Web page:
Sunday, January 11, 2009

Inch by inch, row by row

I'm gonna make this garden grow... It is amazing how a connection to the soil and growing things is fundamental to our well being. It is also important to our survival as individuals, as a society and even our survival as a race on this earth. It is also amazing how far away from the soil our society has drifted in its never ending pursuit of prepackaged, preprocessed, almost pre-digested food. I was standing the line at my neighborhood supermarket some time ago, I was supposed to get some vegetables for dinner. I believe I had a couple of artichokes, when a younger girl, probably in her twenties, asked what they were. I guess I stared at her for a second to see if she was serious and explained that they were artichokes. She wanted to know if we ate them or what. Now, giving her the benefit of the doubt, I do have to admit that some people probably do not eat artichokes regularly. But, because of the question, I got into a discussion with the attendant, and she indicated that this was a regular experience. Younger people did not recognize vegetables.

This experience has actually happened to me twice. I have also read about people having similar experiences. We have almost always had a garden, unless we were renting or living abroad, and over the years, I have found that most people cannot identify the plants growing in the garden. They do not recognize squash, tomatoes, cucumbers, or nearly any other plant. If you show most teenagers a vegetable, not only will they not recognize what it is, they will find it impossible to tell you whether it grows on a vine, a bush or a tree. Living in a warm climate, like we do, we have citrus trees. Many people who visit us have never seen a grapefruit or orange growing on a tree.

I see this as a problem. If we lose the ability to grow food, who will grow our gardens? When you visit the vegetable section of the supermarket, you will find little stickers on all the products, usually telling you that the produce was grown in Mexico, Chile, the Philippines or somewhere else. I recognize that there are adults who grew up hating to eat their vegetables. As for me, I love so many kinds of vegetables that I can't imagine that attitude. You cannot match the quality and taste of garden fresh vegetables with any factory farm produced Styrofoam imitations. Also, growing your own food, you become aware of what goes into it and you don't have eat ten or fifty different kinds of pesticides.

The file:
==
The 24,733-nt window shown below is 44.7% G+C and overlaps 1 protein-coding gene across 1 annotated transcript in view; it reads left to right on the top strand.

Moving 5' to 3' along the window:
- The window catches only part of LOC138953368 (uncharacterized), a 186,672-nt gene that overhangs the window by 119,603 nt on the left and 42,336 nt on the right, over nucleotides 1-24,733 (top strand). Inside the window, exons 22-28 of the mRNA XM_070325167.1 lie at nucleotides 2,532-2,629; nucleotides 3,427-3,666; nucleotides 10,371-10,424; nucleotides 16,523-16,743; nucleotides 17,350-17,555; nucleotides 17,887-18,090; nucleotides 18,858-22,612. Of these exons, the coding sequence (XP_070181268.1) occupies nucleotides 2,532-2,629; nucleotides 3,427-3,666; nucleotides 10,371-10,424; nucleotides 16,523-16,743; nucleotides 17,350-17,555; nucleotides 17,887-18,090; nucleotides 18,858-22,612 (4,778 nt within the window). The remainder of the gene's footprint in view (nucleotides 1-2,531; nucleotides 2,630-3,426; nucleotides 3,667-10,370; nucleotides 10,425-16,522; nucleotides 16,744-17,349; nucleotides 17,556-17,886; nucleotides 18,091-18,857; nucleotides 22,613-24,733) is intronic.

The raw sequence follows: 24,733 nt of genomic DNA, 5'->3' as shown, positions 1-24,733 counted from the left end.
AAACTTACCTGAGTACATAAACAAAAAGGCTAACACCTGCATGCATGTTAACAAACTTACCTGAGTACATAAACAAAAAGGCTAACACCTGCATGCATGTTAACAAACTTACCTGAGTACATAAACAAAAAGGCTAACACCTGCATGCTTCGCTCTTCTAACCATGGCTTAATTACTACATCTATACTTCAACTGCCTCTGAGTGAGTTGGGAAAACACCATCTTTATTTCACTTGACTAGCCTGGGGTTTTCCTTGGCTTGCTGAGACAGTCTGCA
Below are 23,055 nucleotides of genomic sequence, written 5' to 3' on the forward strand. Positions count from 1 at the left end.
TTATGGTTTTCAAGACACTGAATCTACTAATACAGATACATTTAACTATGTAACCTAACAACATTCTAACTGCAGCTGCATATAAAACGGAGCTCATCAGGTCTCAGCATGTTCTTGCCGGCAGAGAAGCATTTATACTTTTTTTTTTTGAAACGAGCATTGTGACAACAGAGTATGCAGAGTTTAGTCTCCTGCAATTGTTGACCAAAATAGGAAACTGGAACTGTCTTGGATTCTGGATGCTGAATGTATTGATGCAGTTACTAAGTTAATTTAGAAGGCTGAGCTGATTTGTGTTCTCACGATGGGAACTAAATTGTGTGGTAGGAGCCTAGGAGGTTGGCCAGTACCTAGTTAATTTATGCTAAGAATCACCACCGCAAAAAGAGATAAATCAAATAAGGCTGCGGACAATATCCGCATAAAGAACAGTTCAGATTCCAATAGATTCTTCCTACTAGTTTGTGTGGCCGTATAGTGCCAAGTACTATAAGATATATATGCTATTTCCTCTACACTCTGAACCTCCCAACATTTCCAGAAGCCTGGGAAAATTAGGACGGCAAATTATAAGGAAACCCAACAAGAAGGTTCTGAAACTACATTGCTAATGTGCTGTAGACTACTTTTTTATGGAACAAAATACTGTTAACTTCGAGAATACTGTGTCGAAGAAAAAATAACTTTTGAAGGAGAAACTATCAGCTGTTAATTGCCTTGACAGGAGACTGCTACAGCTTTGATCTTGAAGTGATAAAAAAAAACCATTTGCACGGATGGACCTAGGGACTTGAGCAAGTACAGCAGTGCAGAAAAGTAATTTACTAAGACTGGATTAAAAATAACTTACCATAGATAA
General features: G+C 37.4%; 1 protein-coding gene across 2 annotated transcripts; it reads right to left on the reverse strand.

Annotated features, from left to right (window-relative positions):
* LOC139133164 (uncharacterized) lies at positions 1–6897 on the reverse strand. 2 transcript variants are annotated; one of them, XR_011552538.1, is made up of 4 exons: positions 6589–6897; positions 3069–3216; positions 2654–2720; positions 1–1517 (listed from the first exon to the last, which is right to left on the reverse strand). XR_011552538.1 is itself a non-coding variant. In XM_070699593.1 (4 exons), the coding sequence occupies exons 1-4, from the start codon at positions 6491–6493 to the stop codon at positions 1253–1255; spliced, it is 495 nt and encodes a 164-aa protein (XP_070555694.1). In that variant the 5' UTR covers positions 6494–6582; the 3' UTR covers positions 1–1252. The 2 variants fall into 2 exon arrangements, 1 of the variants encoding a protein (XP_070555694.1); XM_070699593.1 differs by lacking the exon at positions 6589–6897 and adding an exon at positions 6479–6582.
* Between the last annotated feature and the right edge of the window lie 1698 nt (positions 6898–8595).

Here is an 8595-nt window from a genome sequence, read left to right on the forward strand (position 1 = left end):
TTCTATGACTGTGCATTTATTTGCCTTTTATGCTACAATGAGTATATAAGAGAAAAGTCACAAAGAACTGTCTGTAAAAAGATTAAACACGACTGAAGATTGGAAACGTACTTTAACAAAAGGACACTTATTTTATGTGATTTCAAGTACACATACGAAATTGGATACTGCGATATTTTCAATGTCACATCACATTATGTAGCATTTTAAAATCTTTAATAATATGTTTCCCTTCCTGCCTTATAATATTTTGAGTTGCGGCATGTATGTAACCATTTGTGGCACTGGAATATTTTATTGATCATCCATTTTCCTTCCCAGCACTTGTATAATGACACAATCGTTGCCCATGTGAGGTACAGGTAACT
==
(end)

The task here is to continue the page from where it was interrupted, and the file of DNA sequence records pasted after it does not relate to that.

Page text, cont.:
I am not always successful in growing any specific kind of plant. Recently, we discovered a strange plant growing in our garden. I wasn't sure what it was, since I hadn't seen that type before. I was pretty sure it wasn't a weed. When it started to flower, we realized that it was an okra plant. Now, we didn't particularly like okra. But because we had this huge plant, we learned how to prepare and cook it. We had a wonderful gumbo that we really liked. I can assure you that we would never have purchased okra in a store, but the growing experience helped remind us of a whole new aspect to gardening. Learning again to use and prepare new foods from scratch.

Part of the security of overcoming a dependency on our material society is learning the self sufficiency of growing your own plants and food, even in small quantities. I have found that even a small window box garden can produce delightful food and add to your understanding of the natural and real world around us. By the way, take time to educate your children as to where and how we get our food. Grow a garden, get in touch with life in our real world and become more prepared to face the challenges of the future.

1 comment:

Quantumleap42 said...

I remember one time I returned to school after Christmas break and I brought some grapefruit and oranges up from Arizona to Utah. Two of my roommates were from Arizona and were delighted that I would share the citrus with them. Another one of my roommates, who was from Utah, picked up an orange and asked, "What is this?" (I have to say he wasn't the sharpest tool in the shed). After laughing a little we responded, "It's an orange!" and he said, "Oh! well yeah, did you get it?" I told him it came from a tree in my parents' yard, and then he asked, "but is it like safe?" Curious we asked, "What do you mean 'safe'?" and he responded, "Well, is it like safe to eat? Can you just eat it as it is?"

After the three of us from Arizona picked ourselves up off the floor we said, "Yes, it is very safe to eat. As a matter of fact it is probably more safe to eat that fruit from a store." As we talked to our roommate we realized that he had never eaten any kind of fruit right off a tree. The only fruit he had ever had was from a store or from a can or frozen or the like. He thought that because the fruit was never "processed" somehow it was "unsafe" or "unfit" for consumption. It was an eye opening experience for me.